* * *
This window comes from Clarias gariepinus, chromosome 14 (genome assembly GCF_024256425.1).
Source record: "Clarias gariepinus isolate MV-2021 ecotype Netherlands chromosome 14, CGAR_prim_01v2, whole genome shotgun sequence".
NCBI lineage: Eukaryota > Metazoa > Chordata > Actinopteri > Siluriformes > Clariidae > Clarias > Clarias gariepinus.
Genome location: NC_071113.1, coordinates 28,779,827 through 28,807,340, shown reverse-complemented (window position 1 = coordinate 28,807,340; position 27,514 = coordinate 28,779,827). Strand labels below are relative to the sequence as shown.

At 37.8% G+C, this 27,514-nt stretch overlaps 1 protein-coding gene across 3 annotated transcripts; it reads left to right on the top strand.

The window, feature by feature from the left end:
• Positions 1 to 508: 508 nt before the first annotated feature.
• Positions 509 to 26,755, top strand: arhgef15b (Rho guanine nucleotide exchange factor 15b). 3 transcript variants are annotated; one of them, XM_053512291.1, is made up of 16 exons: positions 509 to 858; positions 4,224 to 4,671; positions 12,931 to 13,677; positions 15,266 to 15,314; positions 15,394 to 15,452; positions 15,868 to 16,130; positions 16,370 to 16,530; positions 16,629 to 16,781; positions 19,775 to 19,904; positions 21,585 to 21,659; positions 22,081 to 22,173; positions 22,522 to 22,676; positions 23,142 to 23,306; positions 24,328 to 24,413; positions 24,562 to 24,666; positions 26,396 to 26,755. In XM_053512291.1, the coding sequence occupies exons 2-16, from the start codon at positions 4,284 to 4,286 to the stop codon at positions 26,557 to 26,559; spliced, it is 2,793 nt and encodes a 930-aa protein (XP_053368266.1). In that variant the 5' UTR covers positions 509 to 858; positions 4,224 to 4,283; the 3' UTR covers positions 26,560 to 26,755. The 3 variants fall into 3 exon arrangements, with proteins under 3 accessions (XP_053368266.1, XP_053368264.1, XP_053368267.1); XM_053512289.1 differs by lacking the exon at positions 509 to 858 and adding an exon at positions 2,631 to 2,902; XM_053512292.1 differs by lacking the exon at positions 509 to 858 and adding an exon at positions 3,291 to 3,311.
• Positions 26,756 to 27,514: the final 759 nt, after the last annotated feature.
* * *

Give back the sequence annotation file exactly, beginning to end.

This window comes from Clarias gariepinus, chromosome 14 (genome assembly GCF_024256425.1).
Source record: "Clarias gariepinus isolate MV-2021 ecotype Netherlands chromosome 14, CGAR_prim_01v2, whole genome shotgun sequence".
NCBI lineage: Eukaryota > Metazoa > Chordata > Actinopteri > Siluriformes > Clariidae > Clarias > Clarias gariepinus.
Genome location: NC_071113.1, coordinates 28,779,827 through 28,807,340, shown reverse-complemented (window position 1 = coordinate 28,807,340; position 27,514 = coordinate 28,779,827). Strand labels below are relative to the sequence as shown.

At 37.8% G+C, this 27,514-nt stretch overlaps 1 protein-coding gene across 3 annotated transcripts; it reads left to right on the top strand.

The window, feature by feature from the left end:
• Positions 1 to 508: 508 nt before the first annotated feature.
• Positions 509 to 26,755, top strand: arhgef15b (Rho guanine nucleotide exchange factor 15b). 3 transcript variants are annotated; one of them, XM_053512291.1, is made up of 16 exons: positions 509 to 858; positions 4,224 to 4,671; positions 12,931 to 13,677; positions 15,266 to 15,314; positions 15,394 to 15,452; positions 15,868 to 16,130; positions 16,370 to 16,530; positions 16,629 to 16,781; positions 19,775 to 19,904; positions 21,585 to 21,659; positions 22,081 to 22,173; positions 22,522 to 22,676; positions 23,142 to 23,306; positions 24,328 to 24,413; positions 24,562 to 24,666; positions 26,396 to 26,755. In XM_053512291.1, the coding sequence occupies exons 2-16, from the start codon at positions 4,284 to 4,286 to the stop codon at positions 26,557 to 26,559; spliced, it is 2,793 nt and encodes a 930-aa protein (XP_053368266.1). In that variant the 5' UTR covers positions 509 to 858; positions 4,224 to 4,283; the 3' UTR covers positions 26,560 to 26,755. The 3 variants fall into 3 exon arrangements, with proteins under 3 accessions (XP_053368266.1, XP_053368264.1, XP_053368267.1); XM_053512289.1 differs by lacking the exon at positions 509 to 858 and adding an exon at positions 2,631 to 2,902; XM_053512292.1 differs by lacking the exon at positions 509 to 858 and adding an exon at positions 3,291 to 3,311.
• Positions 26,756 to 27,514: the final 759 nt, after the last annotated feature.